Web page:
Thank You to Magee & all others for your replies & advice. I did manage to finally hear/see the mill (and my new to me , old lagan lathe run) wired the motors directly to the vfd (one at a time) and used the switching of the vfd to control stop,run,for/rev & vari-speed, with no smoke lost, HO RAY! Still have to figure out how to get controls remotely on each machine. I would like to use a rotary dial for speed control like on the vfd itself, manual says a 10K pot? Still need to get some learn'/education on how to do that correctly. I think once I figure out the contact arrangement on the original machine switches I can use them for on/off, for & rev. Is it a good idea to also have an emergency stop as well? I think the vfd offers that option but is just another thing for me to figure out if you guys think I should have that at each machine as well. Thanks again for the input, new to HSM hobbie & website, great source of info. If I'm doin' or sayin' anything wrong please let me know, wouldn't want to mess up this Great source of info!

12-20-2006, 12:49 PM
I want to put heat in my shop but I'm concerned about the fumes from the gas tanks on my bikes.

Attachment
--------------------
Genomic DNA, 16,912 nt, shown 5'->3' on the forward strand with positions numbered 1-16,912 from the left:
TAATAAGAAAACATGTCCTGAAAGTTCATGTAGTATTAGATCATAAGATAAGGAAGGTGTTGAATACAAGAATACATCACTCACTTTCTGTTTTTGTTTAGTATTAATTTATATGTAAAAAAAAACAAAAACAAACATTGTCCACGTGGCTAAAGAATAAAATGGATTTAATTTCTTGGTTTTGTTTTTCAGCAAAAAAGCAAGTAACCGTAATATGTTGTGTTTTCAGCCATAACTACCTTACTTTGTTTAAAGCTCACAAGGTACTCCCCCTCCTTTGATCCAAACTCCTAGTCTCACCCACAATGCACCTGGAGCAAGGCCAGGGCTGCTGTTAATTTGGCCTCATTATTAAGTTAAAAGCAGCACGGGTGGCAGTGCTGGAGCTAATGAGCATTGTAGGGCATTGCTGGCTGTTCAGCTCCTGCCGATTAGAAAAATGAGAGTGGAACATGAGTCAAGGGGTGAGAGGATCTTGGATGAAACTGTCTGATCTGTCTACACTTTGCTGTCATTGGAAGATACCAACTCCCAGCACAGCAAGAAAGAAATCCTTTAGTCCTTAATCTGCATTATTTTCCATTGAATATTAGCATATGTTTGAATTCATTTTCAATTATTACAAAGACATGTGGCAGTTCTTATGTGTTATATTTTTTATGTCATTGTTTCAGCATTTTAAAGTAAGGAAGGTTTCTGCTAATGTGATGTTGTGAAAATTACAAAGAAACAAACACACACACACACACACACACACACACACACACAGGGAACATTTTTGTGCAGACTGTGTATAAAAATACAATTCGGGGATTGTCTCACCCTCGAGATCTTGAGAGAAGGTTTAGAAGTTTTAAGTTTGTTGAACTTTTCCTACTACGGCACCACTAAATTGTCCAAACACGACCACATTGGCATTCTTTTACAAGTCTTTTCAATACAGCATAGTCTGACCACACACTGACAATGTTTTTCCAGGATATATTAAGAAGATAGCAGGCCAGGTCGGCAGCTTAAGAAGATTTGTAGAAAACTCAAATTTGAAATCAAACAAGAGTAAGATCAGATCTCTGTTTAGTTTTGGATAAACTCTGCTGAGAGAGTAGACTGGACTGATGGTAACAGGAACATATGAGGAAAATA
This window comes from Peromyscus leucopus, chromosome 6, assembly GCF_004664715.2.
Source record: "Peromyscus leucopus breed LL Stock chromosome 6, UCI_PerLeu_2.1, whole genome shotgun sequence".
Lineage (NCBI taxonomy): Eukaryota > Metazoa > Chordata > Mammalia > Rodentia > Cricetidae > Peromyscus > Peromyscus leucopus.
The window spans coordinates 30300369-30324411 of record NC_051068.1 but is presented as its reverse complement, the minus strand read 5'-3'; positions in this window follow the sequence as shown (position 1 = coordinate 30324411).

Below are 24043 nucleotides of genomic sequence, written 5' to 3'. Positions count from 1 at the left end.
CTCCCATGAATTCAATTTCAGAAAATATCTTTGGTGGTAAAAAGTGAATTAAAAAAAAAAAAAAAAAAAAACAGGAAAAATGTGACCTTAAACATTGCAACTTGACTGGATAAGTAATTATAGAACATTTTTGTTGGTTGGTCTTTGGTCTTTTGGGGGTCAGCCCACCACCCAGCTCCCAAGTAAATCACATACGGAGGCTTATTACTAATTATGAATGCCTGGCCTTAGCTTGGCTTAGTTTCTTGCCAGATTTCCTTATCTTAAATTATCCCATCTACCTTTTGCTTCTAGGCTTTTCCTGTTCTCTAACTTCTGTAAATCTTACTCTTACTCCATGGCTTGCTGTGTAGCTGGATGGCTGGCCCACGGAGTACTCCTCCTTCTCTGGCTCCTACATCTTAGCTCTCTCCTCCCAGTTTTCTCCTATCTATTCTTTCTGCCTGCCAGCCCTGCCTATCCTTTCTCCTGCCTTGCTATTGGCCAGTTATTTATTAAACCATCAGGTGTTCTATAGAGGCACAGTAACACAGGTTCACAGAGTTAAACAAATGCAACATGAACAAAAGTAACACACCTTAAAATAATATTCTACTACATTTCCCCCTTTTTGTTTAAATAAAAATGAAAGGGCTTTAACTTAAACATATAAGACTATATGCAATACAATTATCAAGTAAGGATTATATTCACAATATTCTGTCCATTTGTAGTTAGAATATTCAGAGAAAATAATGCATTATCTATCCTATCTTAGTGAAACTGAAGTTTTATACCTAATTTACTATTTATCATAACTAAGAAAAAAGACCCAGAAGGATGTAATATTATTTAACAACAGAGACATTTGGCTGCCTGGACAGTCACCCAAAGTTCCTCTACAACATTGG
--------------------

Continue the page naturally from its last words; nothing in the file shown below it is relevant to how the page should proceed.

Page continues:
Wouldn't that be a hazard with gas heat?

john hobdeclipe
12-20-2006, 04:07 PM
I want to put heat in my shop but I'm concerned about the fumes from the gas tanks on my bikes.

Wouldn't that be a hazard with gas heat?

Gasoline fumes are heavier than air, and tend to hug the floor. This is why a natural gas or propane water heater, if installed in a garage, must be mounted at least 18 inches off the floor.

So I would think that a gas heater mounted high, like ceiling level, would not be a problem.

But before you do anything, get a second opinion from a from the gas company and/or local building inspector.

12-20-2006, 04:31 PM
My shop building is only a couple of years old and I lucked out and found an older Dayton (made for Grainger by Sterling) hanging "unit heater" in a local want ad paper and paid $50. A new gas valve on Ebay for $15 and a new pilot (also ebay for a few bucks) and I have it converted to LP for my use. This is the typical hanging furnace. In my case, it is hanging from a 14' ceiling, so it would take a lot of vapor to be a problem.

Still, if I had bought new, I would have done two things:

1. If I went with a unit heater, it would have had pilotless ignition. These are still a fire hazard because you still have an open flame, but you don't eat gas for days at a time for the limited times I am in the shop and have the heat on. Nearly everything that is new is pilotless anyway.

2.I might have gone with a typical "sealed combustion" furnace. My dad built a new shop building even more recently. I flipped out when I saw his furnace room with a return vent down low. Then he showed me the sealed combustion furnace which gets outside air for combustion. No chance of sucking in solvent fumes from the shop. Pretty good idea in my estimation.